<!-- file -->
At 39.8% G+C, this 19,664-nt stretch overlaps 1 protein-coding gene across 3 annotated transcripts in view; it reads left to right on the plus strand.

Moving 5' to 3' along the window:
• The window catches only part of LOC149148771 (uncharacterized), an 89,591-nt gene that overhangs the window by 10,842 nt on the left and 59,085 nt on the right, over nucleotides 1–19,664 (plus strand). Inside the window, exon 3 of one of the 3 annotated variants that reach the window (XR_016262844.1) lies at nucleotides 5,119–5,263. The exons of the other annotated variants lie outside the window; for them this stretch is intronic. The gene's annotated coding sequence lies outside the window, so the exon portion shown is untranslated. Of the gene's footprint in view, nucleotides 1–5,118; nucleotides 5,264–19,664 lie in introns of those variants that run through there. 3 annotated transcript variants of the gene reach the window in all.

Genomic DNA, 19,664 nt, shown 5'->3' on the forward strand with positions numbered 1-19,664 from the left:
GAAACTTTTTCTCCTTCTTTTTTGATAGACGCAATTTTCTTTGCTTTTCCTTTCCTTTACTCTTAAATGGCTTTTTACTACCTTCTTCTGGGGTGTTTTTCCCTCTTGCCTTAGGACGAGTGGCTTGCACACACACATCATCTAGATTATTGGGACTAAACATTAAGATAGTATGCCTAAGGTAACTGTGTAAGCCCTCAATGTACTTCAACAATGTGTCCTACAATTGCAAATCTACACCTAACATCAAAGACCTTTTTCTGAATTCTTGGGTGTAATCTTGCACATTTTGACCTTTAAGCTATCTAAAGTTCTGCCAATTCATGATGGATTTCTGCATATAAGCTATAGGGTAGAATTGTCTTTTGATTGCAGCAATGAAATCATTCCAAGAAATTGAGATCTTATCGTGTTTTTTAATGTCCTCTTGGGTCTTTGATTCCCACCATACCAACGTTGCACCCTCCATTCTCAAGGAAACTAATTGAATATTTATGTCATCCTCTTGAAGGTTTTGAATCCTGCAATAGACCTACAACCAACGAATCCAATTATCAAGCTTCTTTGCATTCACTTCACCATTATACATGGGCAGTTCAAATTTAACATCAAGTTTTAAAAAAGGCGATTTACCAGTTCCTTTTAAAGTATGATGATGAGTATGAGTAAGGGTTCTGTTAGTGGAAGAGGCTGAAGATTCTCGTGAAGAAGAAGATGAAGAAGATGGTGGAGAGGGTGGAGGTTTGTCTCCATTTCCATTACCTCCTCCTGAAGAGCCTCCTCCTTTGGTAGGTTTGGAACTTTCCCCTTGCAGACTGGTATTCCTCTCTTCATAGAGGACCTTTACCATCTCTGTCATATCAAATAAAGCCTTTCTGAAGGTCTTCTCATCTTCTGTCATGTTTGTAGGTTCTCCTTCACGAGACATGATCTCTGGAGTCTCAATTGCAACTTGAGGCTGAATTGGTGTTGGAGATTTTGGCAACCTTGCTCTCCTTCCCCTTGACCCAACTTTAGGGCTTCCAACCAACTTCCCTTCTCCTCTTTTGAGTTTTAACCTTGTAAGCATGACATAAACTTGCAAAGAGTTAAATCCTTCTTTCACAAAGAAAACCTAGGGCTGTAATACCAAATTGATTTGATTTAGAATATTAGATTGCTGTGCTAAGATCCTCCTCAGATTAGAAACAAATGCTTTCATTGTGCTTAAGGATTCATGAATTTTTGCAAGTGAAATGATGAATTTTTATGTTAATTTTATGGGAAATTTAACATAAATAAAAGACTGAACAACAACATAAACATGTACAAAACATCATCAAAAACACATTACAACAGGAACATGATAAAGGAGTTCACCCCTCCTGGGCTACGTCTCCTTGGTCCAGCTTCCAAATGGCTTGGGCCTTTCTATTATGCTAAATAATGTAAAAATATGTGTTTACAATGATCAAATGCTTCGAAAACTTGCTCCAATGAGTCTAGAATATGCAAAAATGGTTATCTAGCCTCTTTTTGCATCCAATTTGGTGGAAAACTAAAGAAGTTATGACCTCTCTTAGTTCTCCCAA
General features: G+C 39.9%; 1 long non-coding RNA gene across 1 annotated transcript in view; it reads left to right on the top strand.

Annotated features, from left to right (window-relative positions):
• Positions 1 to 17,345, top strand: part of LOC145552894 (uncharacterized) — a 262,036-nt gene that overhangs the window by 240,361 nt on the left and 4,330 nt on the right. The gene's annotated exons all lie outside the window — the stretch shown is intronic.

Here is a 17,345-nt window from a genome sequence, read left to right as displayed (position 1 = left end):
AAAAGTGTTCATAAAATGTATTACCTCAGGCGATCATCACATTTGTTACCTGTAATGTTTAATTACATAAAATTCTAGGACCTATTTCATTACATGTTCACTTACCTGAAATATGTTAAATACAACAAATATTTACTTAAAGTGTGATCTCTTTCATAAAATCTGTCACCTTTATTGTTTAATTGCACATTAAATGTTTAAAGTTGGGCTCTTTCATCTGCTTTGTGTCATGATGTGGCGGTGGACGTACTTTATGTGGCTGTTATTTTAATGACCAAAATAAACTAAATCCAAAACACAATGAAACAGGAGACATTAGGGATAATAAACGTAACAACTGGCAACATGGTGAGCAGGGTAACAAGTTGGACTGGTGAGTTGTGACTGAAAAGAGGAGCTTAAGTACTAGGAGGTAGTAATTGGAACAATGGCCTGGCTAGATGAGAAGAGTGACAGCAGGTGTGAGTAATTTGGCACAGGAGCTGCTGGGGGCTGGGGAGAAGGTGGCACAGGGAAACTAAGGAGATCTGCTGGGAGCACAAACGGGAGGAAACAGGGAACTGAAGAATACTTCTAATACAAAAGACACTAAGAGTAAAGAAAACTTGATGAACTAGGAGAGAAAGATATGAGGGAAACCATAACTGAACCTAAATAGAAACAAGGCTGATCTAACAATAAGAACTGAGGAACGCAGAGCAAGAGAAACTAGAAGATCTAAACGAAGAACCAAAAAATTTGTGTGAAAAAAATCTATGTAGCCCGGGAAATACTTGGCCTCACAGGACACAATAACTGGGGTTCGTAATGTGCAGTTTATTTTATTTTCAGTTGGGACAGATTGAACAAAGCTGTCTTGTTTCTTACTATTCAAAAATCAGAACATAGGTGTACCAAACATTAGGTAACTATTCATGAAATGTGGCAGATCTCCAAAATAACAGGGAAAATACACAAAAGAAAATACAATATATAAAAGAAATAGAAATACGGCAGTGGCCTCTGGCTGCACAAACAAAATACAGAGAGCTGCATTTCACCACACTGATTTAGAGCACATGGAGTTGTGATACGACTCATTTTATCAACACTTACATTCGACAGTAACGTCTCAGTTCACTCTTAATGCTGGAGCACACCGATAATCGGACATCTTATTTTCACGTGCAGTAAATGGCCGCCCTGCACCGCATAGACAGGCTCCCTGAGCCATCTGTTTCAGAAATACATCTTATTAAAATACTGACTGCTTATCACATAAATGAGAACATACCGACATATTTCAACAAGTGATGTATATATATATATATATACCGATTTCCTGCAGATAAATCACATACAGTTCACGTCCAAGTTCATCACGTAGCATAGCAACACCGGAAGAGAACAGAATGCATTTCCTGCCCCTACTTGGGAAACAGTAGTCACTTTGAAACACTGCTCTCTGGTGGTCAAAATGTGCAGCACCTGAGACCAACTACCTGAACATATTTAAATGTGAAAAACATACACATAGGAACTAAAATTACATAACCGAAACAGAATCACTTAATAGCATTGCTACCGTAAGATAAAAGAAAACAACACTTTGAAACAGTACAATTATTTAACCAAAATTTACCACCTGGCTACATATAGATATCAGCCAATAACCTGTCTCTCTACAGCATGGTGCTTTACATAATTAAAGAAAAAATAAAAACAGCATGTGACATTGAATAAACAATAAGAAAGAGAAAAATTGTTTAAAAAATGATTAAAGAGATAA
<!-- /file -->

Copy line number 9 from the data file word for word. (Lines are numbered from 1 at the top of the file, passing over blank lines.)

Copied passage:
Here is a 17,345-nt window from a genome sequence, read left to right as displayed (position 1 = left end):